Moore v. Board of Regents of the University of the State of New York

407 N.Y.S.2d 452 (1978)

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Moore v. Board of Regents of the University of the State of New York

New York Court of Appeals
407 N.Y.S.2d 452 (1978)

Facts

The Board of Regents of the University of the State of New York (the Regents) (defendant) had broad policy-making authority over higher education within the state of New York. The Regents had also been granted legislative authority to register institutions of higher education in terms of New York standards and to examine institutions to ensure compliance with regulations. The Board of Trustees for the State University of New York, however, was granted legislative authority to manage the day-to-day operations of the university, much like trustees of private institutions did. The Regents declined to register two doctoral programs, one in English and one in history, at the State University of New York at Albany. The Regents reviewed the qualifications of the faculty in the English and history department and conducted a site visit through the program evaluation committee. The Regents ultimately determined that the faculty in those departments were not sufficiently productive nor prominent to support a doctoral program. This decision was based on the lack of research and publications from the faculty, as well as the lack of national recognition of the faculty. The Chancellor and Trustees of the State University of New York at Albany (plaintiffs) filed a lawsuit, arguing that the Regents did not have the authority to require registration of educational programs. The trial court and appellate division both ruled in favor of the Regents, and the Chancellor affirmed.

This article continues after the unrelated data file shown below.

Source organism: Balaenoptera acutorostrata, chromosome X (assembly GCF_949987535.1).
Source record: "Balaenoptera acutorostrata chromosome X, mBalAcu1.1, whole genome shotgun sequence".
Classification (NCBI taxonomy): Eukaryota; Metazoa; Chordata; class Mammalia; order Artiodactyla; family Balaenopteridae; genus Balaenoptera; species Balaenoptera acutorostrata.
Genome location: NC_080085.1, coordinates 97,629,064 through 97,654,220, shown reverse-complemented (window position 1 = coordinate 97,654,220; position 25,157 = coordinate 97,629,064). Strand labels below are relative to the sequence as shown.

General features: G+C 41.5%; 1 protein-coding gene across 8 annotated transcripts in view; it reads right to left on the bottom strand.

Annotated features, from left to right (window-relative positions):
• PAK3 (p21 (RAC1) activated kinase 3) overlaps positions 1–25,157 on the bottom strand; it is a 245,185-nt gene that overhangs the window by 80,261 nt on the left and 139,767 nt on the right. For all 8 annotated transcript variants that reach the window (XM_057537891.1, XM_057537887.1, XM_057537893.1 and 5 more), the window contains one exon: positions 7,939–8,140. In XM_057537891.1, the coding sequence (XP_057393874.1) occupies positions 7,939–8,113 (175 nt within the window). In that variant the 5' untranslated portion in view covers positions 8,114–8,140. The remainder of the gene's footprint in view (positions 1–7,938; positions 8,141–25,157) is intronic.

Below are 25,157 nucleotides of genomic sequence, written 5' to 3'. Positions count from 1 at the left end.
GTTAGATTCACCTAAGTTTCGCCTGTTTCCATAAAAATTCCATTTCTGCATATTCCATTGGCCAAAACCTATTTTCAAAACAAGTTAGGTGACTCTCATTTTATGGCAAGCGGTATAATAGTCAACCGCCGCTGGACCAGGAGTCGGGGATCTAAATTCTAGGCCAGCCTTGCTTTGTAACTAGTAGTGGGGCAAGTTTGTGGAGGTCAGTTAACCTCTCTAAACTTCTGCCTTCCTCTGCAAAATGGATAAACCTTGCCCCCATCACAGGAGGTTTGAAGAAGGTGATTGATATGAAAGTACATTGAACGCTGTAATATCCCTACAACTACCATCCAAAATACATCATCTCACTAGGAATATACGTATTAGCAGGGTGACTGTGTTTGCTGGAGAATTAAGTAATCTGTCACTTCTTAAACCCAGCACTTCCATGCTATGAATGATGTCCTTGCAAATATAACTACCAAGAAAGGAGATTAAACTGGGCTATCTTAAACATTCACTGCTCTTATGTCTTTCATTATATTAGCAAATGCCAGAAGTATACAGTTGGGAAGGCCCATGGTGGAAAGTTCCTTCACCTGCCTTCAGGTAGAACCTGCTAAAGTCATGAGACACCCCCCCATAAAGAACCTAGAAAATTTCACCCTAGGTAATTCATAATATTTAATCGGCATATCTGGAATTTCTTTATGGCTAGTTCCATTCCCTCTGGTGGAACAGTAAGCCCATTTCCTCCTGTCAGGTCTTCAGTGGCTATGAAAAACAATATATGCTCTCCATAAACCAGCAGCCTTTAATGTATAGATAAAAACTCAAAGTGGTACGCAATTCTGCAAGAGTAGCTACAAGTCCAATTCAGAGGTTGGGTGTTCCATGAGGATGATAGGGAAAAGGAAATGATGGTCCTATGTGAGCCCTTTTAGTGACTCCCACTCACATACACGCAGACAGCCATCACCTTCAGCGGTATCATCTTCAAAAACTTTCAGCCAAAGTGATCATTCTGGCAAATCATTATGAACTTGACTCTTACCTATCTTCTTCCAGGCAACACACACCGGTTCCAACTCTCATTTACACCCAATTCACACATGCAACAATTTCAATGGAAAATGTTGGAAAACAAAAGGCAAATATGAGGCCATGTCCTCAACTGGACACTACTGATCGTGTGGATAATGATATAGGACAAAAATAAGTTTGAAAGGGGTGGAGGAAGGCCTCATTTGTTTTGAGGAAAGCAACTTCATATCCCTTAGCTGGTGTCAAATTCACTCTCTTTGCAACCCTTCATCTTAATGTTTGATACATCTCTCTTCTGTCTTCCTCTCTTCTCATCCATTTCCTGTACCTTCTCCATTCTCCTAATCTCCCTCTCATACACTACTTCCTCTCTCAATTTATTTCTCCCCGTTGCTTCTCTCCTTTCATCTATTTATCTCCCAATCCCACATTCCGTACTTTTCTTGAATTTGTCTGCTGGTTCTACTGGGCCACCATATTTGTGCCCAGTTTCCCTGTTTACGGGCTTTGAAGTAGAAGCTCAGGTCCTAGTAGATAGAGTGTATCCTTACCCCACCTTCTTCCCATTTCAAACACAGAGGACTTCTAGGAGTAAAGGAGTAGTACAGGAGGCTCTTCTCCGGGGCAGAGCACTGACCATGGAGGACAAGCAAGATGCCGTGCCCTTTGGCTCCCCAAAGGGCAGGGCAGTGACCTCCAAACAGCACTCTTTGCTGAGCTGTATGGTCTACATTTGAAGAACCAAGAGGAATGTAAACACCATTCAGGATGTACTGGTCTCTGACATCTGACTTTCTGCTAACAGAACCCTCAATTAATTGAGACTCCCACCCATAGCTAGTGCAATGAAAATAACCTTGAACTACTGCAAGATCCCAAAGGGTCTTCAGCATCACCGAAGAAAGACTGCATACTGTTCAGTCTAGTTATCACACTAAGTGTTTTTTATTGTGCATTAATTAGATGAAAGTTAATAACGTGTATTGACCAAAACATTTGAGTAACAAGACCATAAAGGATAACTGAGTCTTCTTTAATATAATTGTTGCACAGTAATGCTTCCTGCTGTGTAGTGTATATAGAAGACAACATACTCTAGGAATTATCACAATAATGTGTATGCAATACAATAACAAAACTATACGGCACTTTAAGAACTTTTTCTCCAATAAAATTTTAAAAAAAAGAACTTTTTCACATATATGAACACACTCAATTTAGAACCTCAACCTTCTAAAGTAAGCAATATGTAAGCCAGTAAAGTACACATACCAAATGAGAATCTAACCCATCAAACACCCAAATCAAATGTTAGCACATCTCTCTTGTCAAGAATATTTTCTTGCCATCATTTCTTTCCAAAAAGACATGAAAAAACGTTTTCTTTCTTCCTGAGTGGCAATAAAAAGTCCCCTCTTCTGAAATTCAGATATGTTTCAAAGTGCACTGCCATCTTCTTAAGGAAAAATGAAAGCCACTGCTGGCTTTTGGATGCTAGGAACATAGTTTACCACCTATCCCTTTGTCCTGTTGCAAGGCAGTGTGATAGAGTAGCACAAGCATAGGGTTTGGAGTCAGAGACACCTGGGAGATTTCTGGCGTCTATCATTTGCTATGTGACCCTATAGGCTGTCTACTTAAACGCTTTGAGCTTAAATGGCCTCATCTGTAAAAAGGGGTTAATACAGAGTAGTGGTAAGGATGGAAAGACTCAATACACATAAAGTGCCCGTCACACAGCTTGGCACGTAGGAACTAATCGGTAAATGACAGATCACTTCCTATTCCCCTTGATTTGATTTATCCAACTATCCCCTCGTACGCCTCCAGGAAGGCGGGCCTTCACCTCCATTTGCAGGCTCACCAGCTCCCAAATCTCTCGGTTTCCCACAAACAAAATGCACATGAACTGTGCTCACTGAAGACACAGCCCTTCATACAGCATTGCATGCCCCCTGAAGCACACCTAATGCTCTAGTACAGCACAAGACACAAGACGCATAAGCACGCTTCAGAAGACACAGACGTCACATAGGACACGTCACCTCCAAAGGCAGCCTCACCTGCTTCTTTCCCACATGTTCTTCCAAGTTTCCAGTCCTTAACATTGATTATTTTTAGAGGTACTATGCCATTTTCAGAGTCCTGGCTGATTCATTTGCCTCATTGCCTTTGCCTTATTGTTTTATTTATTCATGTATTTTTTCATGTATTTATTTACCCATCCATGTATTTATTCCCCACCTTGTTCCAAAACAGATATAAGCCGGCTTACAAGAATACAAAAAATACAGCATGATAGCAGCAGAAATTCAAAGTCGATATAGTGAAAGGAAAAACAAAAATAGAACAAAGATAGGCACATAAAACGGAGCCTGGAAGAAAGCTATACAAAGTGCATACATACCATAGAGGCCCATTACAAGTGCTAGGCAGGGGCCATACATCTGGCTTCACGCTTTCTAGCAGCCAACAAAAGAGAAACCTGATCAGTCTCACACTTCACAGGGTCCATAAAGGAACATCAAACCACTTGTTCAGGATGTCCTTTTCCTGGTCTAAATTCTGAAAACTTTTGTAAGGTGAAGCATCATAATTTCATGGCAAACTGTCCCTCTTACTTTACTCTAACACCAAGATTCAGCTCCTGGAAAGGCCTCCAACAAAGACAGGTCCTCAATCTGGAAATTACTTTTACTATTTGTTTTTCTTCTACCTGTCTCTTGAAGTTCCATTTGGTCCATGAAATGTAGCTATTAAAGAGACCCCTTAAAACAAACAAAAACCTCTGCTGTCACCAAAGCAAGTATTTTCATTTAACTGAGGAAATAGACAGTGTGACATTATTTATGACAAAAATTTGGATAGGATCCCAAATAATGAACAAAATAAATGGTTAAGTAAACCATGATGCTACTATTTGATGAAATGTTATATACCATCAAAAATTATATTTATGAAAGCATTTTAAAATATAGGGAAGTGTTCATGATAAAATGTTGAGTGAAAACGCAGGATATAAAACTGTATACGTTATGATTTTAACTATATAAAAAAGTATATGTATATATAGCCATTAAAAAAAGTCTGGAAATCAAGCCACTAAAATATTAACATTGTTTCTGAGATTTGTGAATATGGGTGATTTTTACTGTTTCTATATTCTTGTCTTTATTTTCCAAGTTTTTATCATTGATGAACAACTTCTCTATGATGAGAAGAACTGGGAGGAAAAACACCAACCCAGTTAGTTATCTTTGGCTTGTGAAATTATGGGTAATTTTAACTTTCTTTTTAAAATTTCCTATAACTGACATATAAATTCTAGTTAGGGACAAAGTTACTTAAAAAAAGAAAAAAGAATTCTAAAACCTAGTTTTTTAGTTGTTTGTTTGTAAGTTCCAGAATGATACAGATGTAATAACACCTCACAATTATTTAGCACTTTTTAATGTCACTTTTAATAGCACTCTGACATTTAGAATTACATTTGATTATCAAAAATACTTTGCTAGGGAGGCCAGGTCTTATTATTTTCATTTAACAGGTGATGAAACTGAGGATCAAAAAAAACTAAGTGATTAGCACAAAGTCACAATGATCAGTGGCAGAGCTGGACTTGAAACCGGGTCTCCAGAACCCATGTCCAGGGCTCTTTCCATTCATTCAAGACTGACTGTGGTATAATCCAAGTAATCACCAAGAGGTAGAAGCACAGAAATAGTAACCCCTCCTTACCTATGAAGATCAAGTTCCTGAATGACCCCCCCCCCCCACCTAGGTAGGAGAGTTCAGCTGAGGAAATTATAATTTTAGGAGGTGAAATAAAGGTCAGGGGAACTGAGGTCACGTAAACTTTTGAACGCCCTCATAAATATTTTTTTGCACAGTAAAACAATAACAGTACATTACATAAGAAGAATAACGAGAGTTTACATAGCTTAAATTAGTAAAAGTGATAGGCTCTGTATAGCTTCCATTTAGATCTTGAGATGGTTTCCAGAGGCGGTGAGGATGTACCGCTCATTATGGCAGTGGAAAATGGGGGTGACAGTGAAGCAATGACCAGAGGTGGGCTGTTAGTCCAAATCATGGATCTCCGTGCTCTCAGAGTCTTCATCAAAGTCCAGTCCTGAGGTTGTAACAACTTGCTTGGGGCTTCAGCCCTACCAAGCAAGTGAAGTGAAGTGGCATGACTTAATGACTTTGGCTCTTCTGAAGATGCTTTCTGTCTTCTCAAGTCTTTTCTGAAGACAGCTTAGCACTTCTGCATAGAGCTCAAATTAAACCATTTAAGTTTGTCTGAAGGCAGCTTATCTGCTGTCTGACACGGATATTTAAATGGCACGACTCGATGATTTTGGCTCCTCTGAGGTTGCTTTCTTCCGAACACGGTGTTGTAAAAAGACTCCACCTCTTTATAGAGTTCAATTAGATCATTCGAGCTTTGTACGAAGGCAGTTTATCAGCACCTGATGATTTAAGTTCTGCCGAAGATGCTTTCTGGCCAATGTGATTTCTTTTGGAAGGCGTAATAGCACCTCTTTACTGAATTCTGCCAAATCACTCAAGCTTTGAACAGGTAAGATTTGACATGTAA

Rule of Law

Issue

Holding and Reasoning (Jasen, J.)

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